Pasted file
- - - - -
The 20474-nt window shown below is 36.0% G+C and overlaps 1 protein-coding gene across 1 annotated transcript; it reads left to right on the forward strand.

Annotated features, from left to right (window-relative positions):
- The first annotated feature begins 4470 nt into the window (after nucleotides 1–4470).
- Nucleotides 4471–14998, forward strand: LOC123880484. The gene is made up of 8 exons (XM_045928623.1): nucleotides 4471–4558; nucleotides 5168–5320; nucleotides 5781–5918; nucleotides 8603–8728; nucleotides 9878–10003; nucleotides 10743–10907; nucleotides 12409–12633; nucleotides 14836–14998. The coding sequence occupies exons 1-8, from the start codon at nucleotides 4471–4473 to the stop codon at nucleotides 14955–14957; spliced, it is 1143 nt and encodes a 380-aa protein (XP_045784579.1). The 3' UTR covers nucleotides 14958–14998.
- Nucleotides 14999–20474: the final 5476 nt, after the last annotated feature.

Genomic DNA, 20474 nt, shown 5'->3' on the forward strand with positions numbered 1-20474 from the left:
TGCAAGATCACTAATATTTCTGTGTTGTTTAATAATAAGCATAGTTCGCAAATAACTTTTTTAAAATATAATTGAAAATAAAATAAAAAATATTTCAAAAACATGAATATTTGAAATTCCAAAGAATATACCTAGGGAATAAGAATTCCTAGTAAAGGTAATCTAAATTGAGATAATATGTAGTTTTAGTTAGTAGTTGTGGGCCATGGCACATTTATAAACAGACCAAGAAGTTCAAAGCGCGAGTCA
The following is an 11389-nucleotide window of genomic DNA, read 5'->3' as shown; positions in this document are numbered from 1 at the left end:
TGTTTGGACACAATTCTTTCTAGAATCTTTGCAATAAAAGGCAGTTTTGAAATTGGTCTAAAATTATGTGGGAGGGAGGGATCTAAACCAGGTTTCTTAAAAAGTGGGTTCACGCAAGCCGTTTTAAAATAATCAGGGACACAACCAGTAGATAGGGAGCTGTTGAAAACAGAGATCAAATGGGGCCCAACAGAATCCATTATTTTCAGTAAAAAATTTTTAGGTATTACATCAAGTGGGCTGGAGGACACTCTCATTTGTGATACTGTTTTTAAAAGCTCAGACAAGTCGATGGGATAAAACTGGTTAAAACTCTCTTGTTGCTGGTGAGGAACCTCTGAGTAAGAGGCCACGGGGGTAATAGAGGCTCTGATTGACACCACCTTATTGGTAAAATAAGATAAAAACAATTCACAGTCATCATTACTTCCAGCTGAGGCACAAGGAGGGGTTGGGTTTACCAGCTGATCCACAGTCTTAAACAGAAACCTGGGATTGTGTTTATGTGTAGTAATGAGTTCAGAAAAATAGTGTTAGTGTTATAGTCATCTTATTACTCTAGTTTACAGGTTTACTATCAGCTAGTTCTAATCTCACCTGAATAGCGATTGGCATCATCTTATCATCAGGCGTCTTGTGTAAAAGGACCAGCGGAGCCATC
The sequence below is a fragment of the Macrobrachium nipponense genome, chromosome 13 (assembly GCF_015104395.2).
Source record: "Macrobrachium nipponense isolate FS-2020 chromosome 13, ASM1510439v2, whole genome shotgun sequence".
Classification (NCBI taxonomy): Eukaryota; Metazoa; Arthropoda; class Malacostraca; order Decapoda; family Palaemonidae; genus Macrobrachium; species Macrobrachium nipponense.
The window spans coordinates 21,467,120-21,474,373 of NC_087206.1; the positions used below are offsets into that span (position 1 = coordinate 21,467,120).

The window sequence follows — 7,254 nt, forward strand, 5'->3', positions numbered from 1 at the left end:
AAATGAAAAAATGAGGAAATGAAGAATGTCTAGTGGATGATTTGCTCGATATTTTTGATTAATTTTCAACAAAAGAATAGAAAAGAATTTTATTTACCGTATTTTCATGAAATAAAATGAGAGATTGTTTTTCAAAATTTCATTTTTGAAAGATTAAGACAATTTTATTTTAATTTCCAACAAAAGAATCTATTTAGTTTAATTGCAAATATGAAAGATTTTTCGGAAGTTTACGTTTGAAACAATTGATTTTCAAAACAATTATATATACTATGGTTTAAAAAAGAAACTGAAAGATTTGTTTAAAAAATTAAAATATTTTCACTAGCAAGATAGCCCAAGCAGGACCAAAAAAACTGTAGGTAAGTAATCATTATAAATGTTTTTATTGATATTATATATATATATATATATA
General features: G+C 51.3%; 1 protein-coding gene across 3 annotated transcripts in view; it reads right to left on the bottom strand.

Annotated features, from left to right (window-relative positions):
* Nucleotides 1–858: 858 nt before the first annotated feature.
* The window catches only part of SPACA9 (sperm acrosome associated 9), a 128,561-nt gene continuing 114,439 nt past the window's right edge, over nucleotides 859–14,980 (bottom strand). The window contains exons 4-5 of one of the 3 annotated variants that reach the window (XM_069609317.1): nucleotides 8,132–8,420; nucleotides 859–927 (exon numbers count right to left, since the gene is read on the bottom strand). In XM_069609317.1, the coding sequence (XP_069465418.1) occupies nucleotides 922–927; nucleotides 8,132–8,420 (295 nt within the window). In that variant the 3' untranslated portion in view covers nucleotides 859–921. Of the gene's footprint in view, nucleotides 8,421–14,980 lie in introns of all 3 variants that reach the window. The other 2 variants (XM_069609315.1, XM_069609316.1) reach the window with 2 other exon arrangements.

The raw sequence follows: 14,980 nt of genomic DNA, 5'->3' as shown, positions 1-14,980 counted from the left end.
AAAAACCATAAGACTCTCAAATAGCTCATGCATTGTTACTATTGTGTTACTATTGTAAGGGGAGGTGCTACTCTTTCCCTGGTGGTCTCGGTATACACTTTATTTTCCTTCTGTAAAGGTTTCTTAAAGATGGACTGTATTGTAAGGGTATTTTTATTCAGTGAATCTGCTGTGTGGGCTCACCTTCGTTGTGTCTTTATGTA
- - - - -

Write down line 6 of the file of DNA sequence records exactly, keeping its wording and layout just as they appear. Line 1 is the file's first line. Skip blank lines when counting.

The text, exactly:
Genomic DNA, 20474 nt, shown 5'->3' on the forward strand with positions numbered 1-20474 from the left: